The participation of transgender people in elite sports has become a highly controversial issue.
The debate made headlines again on Sunday after swimming’s world governing body FINA voted to ban athletes who have gone through male puberty from racing in women’s events.
Many sports allow trans men to participate in men's competitions, but have more complex policies for trans women taking part in single-sex events.
ITV looks at the current policies on trans women are for major sports.
The IOC's most recent set of recommendations, released in November 2021, concluded there should be no presumption that trans athletes have an automatic advantage over their cisgender counterparts.
It also contradicted a previous IOC guideline, which said trans women should have testosterone levels below 10 nanomoles per litre for a 12-month period prior to competition.
Now, the IOC states sporting bodies should set a criteria based on "what unfair advantage means in their sport".
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Although many transgender women are now unable to compete in women's events, FINA has set up a working group with a view to establishing an open competition category, open to athletes “without regard to their sex, their legal gender, or their gender identity”.
FINA president Husain Al-Musallam said: “We have to protect the rights of our athletes to compete, but we also have to protect competitive fairness at our events, especially the women’s category at FINA competitions.”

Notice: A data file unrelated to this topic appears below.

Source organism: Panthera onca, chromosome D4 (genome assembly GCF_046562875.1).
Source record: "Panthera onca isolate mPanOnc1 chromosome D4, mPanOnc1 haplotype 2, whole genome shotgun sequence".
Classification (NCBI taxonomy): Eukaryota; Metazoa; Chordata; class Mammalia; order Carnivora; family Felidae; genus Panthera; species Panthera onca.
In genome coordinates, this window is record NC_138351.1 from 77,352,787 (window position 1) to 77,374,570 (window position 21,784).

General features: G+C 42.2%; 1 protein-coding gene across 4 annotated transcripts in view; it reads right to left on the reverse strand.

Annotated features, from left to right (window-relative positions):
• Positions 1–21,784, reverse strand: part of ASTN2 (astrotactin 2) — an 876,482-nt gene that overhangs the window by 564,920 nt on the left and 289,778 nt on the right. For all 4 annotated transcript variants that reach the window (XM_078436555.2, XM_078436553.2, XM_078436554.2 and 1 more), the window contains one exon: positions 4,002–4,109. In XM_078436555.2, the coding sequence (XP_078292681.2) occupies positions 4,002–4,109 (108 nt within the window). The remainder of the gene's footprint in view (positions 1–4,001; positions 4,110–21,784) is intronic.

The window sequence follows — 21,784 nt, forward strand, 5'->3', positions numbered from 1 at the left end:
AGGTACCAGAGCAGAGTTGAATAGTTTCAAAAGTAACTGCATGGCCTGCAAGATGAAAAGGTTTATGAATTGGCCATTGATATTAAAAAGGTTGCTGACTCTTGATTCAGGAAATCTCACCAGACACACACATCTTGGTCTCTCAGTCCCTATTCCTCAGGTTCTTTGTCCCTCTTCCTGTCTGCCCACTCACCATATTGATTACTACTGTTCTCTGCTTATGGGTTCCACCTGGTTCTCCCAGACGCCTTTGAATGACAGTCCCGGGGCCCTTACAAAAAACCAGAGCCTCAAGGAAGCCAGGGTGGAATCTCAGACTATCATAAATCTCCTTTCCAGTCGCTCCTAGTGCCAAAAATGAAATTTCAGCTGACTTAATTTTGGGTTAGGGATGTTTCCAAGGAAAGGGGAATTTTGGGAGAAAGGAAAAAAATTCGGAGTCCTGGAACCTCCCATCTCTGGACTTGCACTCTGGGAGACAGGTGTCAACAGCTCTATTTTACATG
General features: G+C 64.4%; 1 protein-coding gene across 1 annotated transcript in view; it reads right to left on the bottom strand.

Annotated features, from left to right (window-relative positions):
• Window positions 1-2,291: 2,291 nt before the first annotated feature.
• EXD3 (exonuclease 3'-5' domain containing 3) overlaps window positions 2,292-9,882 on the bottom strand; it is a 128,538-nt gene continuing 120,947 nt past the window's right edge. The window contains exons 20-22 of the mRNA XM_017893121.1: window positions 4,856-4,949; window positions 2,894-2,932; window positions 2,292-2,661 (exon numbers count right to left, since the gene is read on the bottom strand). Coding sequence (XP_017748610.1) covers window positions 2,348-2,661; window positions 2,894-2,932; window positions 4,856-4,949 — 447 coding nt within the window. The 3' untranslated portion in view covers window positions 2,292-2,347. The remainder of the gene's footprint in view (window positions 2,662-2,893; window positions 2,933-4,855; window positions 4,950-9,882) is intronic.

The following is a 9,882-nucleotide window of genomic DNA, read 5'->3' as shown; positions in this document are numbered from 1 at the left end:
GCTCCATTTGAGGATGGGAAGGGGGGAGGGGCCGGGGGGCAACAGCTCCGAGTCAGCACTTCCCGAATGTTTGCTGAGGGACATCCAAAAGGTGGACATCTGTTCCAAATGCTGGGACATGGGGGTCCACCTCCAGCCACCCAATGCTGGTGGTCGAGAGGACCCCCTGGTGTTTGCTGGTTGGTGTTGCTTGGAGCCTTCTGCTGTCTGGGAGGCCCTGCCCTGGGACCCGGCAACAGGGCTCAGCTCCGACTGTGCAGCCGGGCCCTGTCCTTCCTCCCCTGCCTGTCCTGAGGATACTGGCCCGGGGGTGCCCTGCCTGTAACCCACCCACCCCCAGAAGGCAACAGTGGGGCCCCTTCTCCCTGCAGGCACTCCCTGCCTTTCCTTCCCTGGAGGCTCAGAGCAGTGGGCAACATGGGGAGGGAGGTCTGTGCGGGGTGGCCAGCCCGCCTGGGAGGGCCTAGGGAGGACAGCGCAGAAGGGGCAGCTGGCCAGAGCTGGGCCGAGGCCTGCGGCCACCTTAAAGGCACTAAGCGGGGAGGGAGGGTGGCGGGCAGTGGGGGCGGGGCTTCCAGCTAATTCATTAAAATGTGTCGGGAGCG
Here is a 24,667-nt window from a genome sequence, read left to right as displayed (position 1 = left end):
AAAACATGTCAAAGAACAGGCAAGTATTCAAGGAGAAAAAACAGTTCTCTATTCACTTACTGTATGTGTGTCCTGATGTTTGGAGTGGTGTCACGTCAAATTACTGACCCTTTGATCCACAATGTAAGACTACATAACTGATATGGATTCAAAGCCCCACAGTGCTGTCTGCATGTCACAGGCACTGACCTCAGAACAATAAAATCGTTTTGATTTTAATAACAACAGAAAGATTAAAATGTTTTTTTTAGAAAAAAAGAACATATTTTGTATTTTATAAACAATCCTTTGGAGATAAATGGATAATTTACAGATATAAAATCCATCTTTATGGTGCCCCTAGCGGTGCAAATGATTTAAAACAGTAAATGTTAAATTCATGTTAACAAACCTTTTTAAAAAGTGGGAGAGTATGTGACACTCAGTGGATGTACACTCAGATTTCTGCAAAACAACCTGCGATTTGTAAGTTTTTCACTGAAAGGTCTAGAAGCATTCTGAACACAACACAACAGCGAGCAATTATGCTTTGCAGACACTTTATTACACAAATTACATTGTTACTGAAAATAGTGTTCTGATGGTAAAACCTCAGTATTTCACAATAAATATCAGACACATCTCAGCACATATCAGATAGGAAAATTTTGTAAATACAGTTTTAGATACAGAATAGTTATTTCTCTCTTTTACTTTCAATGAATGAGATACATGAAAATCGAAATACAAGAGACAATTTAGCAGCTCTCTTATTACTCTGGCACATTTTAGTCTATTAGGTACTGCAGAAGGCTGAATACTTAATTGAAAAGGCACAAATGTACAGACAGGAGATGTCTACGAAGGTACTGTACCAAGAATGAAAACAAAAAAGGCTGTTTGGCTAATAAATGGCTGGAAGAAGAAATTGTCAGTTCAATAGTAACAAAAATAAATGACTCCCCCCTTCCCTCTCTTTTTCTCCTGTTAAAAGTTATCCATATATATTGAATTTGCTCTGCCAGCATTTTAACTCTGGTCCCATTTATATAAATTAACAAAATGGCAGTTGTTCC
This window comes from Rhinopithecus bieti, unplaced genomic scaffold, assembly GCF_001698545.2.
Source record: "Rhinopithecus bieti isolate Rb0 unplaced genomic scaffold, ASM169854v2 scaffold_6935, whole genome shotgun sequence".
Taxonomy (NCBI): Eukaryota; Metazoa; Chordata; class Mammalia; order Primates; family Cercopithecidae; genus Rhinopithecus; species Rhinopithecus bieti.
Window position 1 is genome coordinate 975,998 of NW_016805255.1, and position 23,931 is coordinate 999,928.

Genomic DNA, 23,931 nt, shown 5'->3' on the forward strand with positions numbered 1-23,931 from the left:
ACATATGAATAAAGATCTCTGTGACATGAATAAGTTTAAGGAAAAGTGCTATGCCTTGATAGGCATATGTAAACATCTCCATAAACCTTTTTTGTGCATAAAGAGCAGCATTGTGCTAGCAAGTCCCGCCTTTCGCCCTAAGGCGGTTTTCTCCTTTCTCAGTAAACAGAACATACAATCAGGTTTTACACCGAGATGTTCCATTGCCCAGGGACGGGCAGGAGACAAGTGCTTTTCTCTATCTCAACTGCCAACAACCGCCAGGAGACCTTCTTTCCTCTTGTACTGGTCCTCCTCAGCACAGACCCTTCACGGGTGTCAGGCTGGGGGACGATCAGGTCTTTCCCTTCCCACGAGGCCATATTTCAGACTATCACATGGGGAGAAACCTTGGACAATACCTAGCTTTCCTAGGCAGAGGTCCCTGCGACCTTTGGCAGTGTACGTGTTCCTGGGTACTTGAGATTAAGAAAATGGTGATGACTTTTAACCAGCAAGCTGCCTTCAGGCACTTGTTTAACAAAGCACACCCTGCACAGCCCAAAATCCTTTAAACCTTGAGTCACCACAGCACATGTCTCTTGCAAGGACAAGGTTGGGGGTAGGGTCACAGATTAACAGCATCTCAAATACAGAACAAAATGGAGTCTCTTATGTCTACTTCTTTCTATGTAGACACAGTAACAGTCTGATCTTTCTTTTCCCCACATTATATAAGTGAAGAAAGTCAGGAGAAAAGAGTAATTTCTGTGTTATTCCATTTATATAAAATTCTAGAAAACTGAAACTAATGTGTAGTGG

FINA’s announcement comes two weeks after cycling’s governing body, the UCI, voted to double the period of time before a rider transitioning from male to female can compete.
Riders were previously required to have testosterone levels below five nanomoles per litre (nmol/L) for a 12-month period prior to competition.
Under new regulations, which will be introduced by the Union Cycliste Internationale (UCI) from July 1, the permitted level will be 2.5 nmol/L for a 24-month period. The previous policy had been under review after being brought to attention by British rider Emily Bridges, one of cycling’s most high-profile transgender competitors.
In 2019, World Athletics ruled that to participate in an international athletics competition trans women must have had testosterone levels below 5 nmol/L continuously for a period of at least 12 months. They then must maintain a testosterones level below 5 nmol/L while competiting.
Fifa currently makes decisions on a case-by-case basis, taking into consideration factors like hormone levels and medical history.
However, according to The Times and Reuters, Fifa is currently conducting a consultation on trans footballers. Senior figures in the organisation told The Times that players who have gone through male puberty would not be able to play in elite female competition, or only with greatly reduced testosterone levels.
The British Triathlon Federation (BTF) has become the first British sporting body to establish a separate category in which trans women will compete.
Transgender women athletes will not be able to compete in women's events and instead will do so in a new 'open category' for "all individuals including male, transgender and those non-binary who were male sex at birth," the BTF said.
The BTF said triathlon is a "gender-affected sport" as it announced the change for all competitors over the age of 12.
The new policy will take affect from January 1, 2023 and it will provide additional guidance later this year.